Some state and local government leaders are just hoping that this news doesn’t sour people on the idea of open data and the positive things it can do. Philadelphia Chief Data Officer Mark Headd pointed out that despite the controversy, PRISM shows how powerful data analytics tools are today. “We’ve never lived in a richer environment for that kind of thing,” Headd said. The same dynamic that made PRISM possible, he said, is the same dynamic that has allowed open data to flourish, but that’s where the similarities stop.

The idea that open data and spying are two sides of the same coin, an argument Headd has heard since the PRISM news broke, is ridiculous, he said. “The open data initiative has its foundation in transparency,” he said. The whole point of open data is to make government more transparent and more accountable, while PRISM wasn’t meant to become public at all. The intentions behind NSA spying and a city looking for a way to turn water usage data into an app aren’t similar.

In Philadelphia, Headd said, they’re working with other major cities across the country to explore ways of sharing open data to gain efficiencies and learn more about how their communities function. It’s not about getting data that people value as private and sharing it, he said, it’s about using daily data that people are sharing anyway, and using that to help everyone.

“It’s a vast landscape of data that’s going on right now,” Headd said. “The news we’re hearing out of Washington about this program I think runs the risk of overshadowing a lot of the good work we’re doing to actually open government up and make it more transparent. And that’s really the key for us at the local level.”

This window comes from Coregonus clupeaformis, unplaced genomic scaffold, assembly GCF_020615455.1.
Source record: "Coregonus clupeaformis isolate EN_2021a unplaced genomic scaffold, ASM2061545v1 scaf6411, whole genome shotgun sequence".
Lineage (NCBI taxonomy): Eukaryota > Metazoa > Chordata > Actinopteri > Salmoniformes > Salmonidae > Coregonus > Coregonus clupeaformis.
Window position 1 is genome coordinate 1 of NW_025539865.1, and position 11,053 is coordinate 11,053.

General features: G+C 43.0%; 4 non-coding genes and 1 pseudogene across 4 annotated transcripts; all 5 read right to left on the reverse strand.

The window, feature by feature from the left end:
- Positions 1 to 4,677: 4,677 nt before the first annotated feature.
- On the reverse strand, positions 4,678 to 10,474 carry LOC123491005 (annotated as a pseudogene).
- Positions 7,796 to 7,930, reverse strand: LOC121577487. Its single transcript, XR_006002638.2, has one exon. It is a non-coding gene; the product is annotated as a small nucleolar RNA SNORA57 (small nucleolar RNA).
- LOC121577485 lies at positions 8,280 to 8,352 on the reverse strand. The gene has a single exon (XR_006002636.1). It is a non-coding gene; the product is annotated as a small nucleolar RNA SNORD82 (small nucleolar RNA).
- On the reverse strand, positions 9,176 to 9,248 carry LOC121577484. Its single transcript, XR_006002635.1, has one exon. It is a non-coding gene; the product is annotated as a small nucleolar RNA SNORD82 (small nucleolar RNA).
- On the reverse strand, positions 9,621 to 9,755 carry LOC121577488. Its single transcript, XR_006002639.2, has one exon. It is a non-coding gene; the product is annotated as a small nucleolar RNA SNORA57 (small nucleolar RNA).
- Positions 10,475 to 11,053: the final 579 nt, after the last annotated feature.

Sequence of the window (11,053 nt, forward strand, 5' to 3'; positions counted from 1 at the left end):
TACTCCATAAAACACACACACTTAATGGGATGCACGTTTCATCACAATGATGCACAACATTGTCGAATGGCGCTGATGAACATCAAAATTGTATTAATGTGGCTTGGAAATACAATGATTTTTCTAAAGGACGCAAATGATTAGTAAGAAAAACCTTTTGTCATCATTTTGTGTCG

Michael Powell, chief innovation officer of Maryland, agreed that there’s a big distinction between the type of data the NSA seems to be collecting and the type of data that states like his collect for open data programs.

In May, Maryland announced the launch of its open data Web portal. “The kind of data we have that we really like are things like sewer overflows from over 10 or 15 years of recording that data. That’s important to environmentalists. We have vehicle collisions that the state police respond to. We’ve got vendor payments. None of this stuff is personally identifiable,” he said. “I mean, it’s pretty benign.”

In fact, Powell said, people probably know what information their state government has about them because they gave it to the state themselves. Sensitive and personally identifiable information like tax records, revenue records and health records are kept private and the state considers it an important responsibility to keep those things private, he said.